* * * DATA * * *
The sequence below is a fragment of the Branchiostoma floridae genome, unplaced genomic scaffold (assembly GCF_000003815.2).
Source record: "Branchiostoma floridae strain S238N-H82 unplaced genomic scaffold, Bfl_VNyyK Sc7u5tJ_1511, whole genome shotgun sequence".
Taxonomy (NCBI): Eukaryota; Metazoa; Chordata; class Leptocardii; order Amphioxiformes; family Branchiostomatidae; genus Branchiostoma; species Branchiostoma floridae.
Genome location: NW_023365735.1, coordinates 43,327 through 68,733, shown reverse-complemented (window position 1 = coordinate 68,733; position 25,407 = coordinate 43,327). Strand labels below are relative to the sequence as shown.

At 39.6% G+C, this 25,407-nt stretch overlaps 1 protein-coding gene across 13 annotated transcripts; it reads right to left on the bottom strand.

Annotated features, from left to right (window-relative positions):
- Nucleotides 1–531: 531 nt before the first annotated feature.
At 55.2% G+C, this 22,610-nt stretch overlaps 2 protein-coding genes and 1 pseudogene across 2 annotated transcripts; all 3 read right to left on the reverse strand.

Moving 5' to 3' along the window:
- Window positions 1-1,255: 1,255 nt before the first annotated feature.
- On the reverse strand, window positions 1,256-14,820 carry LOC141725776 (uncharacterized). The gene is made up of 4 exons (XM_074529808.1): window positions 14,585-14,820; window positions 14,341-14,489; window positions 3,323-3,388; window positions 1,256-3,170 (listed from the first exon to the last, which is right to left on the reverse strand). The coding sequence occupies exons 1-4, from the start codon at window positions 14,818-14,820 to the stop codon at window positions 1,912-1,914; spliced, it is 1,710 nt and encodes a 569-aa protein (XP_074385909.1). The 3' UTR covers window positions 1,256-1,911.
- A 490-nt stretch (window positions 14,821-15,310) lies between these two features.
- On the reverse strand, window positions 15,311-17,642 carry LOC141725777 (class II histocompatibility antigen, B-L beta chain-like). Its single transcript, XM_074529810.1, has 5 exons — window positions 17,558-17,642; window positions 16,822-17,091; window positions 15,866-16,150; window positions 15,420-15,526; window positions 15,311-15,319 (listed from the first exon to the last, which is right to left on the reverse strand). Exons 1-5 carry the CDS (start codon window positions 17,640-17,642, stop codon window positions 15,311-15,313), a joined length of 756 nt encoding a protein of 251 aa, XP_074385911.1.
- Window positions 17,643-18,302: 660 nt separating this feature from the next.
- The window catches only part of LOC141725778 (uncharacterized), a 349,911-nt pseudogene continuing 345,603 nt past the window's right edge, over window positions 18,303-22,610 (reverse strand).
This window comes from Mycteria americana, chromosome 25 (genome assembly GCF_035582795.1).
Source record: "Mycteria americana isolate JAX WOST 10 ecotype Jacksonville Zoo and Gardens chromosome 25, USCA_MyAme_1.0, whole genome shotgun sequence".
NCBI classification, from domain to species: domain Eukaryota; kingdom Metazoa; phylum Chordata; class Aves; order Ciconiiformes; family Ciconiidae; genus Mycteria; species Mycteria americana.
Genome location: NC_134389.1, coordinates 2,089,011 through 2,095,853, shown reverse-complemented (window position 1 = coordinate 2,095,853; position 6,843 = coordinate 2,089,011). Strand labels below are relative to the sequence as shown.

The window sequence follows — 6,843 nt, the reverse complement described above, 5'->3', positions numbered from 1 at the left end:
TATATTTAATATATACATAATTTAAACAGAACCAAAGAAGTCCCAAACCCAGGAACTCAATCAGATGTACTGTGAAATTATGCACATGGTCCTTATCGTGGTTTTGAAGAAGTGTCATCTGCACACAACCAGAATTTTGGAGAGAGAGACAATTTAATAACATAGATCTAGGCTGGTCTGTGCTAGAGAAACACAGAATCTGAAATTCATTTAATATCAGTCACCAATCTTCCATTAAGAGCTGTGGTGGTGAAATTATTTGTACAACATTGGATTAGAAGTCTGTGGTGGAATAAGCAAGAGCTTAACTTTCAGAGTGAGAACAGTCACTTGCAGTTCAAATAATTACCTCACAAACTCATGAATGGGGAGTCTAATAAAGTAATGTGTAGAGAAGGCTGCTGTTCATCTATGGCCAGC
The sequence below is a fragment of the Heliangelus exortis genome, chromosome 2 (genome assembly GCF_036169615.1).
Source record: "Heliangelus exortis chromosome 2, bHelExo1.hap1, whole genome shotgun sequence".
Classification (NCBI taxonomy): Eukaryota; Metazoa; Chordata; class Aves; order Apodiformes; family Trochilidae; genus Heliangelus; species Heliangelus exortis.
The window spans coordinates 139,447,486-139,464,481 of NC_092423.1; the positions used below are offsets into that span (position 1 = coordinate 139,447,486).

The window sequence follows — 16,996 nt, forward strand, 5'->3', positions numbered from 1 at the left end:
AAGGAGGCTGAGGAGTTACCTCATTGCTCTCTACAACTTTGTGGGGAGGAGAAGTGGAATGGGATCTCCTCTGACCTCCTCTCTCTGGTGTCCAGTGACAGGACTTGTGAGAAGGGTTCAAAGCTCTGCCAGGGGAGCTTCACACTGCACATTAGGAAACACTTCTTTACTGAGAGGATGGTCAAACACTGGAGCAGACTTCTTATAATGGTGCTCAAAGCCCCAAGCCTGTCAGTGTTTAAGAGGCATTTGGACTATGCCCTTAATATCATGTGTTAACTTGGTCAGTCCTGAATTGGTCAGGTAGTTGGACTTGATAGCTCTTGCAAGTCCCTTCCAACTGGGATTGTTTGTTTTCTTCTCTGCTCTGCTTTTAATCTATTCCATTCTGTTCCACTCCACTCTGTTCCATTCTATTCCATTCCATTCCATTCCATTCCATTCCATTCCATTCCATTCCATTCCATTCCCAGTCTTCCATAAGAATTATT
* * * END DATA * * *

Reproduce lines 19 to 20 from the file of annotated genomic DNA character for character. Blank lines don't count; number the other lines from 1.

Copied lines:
Genome location: NC_134389.1, coordinates 2,089,011 through 2,095,853, shown reverse-complemented (window position 1 = coordinate 2,095,853; position 6,843 = coordinate 2,089,011). Strand labels below are relative to the sequence as shown.

The window sequence follows — 6,843 nt, the reverse complement described above, 5'->3', positions numbered from 1 at the left end: